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Overcoming analysis paralysis/ achieving clarity

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Vas87

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Jul 4, 2012
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Looking for advice on how to achieve clarity on what next step to take. I am a locum optometrist thats been doing it for 10 years now, so have saved up some money. I have about 200k that I can spend on setting up a business/ buying a business. My issue is after 10 years of the same career, I feel like my skillset is very narrow. I have read plenty of business/ marketing books but am at the crossroads of taking action. I could set up my own optometry practice but I am no longer interested in optometry per say, as most of the money is made in glasses and they are a fashion item, which doesn't interest me at all. I am more about the eye healthcare side of things.
Has anyone else with a narrow skillset transitioned into another industry/ business opportunity? Would love to hear your story/ advice.
 

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TheKingOfMadrid

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I know a guy who says he can cure myopia and all he's done is build a course up from the basis of Dr. Bates work.

Does it work? presumably not given that my understanding is myopia is a change in the lens structure, yet somehow he makes a killing and his reviews appear to be genuine and positive!

Anyway, possible scammer aside - if he can make a mint selling courses on that, imagine what someone with real knowledge could do.

Anyway, to be honest with you the trick you learn pretty quickly as an entrepreneur is you can learn most of the stuff a university level student would learn about their subject in 6-12 months of study. That's just the way the old order is structured - so don't let limited skill sets get you down too much.

As for what to choose, there's actually a growing field of 'science backed decision making' now which you can find books and ted talks on which show you an algorithmic way to make optimal choices and cut though the paralysis of decision making.

I imagine if you combined that with a CENTS plan you could achieve most of the things you want a few years from now.
 

runnaboi

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Looking for advice on how to achieve clarity on what next step to take. I am a locum optometrist thats been doing it for 10 years now, so have saved up some money. I have about 200k that I can spend on setting up a business/ buying a business. My issue is after 10 years of the same career, I feel like my skillset is very narrow. I have read plenty of business/ marketing books but am at the crossroads of taking action. I could set up my own optometry practice but I am no longer interested in optometry per say, as most of the money is made in glasses and they are a fashion item, which doesn't interest me at all. I am more about the eye healthcare side of things.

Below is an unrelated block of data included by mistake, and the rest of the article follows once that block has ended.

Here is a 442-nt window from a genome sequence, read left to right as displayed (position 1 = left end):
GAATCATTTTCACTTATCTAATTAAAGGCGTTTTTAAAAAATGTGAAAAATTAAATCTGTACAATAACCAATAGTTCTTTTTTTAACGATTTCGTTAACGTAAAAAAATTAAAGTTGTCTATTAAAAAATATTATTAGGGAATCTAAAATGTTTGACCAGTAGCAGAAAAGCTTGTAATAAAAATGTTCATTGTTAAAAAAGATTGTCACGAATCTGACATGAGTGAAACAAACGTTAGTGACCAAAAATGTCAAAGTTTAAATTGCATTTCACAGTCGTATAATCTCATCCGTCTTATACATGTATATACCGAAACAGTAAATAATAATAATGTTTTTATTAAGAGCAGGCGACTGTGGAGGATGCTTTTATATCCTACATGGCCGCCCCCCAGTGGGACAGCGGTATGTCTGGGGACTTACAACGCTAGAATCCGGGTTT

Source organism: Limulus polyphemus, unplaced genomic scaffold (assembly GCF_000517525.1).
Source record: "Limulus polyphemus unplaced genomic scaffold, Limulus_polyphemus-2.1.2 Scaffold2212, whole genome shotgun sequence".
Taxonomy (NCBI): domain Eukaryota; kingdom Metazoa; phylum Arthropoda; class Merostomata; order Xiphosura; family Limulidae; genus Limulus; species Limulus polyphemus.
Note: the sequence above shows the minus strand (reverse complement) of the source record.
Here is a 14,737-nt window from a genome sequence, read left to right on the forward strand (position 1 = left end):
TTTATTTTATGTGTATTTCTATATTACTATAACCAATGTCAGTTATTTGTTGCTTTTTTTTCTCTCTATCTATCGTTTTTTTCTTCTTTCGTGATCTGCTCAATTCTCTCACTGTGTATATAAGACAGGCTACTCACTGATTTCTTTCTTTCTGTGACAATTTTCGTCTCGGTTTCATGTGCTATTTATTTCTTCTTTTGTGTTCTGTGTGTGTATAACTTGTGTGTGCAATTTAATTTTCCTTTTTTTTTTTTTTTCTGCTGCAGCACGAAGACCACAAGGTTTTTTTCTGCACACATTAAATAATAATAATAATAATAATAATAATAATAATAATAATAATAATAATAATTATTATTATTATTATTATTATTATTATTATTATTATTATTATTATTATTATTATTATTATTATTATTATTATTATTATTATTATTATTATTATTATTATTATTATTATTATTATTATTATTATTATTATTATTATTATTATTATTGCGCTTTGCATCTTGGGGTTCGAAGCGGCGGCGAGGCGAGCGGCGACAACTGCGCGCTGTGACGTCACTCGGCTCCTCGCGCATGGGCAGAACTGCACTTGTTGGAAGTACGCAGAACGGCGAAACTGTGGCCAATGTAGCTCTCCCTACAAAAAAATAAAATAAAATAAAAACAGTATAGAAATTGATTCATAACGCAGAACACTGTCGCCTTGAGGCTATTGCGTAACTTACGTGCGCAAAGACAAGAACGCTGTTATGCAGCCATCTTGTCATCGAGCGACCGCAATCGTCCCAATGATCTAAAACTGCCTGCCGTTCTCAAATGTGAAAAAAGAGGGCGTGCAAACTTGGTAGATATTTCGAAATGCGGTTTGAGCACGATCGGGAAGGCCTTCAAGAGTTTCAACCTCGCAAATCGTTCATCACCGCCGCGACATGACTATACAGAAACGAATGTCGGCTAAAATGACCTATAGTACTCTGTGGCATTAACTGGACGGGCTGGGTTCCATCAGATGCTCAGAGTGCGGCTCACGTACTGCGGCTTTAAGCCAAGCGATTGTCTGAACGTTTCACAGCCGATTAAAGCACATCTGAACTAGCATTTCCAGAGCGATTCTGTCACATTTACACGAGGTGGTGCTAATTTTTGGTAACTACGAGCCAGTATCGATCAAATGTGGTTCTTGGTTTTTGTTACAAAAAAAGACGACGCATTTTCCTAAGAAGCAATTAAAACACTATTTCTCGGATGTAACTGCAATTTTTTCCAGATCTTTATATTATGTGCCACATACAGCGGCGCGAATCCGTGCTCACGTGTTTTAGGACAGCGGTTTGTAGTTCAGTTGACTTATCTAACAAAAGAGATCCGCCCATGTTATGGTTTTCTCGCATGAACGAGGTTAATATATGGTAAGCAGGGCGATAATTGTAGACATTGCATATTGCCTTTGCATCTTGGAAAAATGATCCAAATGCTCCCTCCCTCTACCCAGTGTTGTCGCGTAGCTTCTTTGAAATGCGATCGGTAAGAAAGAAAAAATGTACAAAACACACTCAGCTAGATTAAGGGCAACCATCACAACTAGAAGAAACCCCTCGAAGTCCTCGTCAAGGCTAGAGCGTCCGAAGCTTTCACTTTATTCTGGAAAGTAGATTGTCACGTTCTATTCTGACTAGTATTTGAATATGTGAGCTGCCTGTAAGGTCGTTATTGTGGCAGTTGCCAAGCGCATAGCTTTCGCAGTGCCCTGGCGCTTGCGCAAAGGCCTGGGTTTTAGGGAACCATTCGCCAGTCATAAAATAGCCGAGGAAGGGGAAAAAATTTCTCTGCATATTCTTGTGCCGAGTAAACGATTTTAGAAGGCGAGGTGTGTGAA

Has anyone else with a narrow skillset transitioned into another industry/ business opportunity? Would love to hear your story/ advice.
I think having 10 years of experience in a field is a valuable source of ideas for new ventures. Start by listing the biggest problems you have as an optometrist, and solve the hardest one you can. That's a start!
 

alexkuzmov

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Looking for advice on how to achieve clarity on what next step to take. I am a locum optometrist thats been doing it for 10 years now, so have saved up some money. I have about 200k that I can spend on setting up a business/ buying a business. My issue is after 10 years of the same career, I feel like my skillset is very narrow. I have read plenty of business/ marketing books but am at the crossroads of taking action. I could set up my own optometry practice but I am no longer interested in optometry per say, as most of the money is made in glasses and they are a fashion item, which doesn't interest me at all. I am more about the eye healthcare side of things.
Has anyone else with a narrow skillset transitioned into another industry/ business opportunity? Would love to hear your story/ advice.
I actually had to google locum optometrist to find out what this profession is.

I wouldnt consider your skillset narrow at all. AT ALL!
Consider the fact that 99.999... % of people have 2 eyes.
So every person on earth is a potential customer for your skillset.
Still think its narrow?

Given that you`ve worked 10 years in the field, surely you must have some insider knowledge.
Be it knowledge of problems to solve, what works, what not, where the most profit is to be made (you said glasses?) and more.
Use your domain experience and try to figure out what is lacking in the field, what can you make that doesnt exist yet. Maybe a tool for diagnosing certain deseases faster? Maybe you have tools of your own making already.

Also drop the "doesnt interest me at all" thinking.
This tells me that you havent internalized your goals.
If your goal is freedom lets say, the entrepreneurial path, then interest in work as such will no longer exist.
The interest will be towards the problem, the service, the product, the people, the marketing.
The reward will override any non-interest you may have in the work.
The work itself is of no consiquence when it comes to interest.
Infact, the more boredom, repetitiveness and periods of non-interest you can endure, the faster your will progress and the easier your journey will be.

PS. What about solving problems for pets?
Pets have eyes too.
Anything which works in the industry you are in that can be applied for pets?
Mass produced and marketed?
 

RazorCut

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Looking for advice on how to achieve clarity on what next step to take. I am a locum optometrist thats been doing it for 10 years now, so have saved up some money.


I will ignore the irony of an optometrist looking for clarity. ;)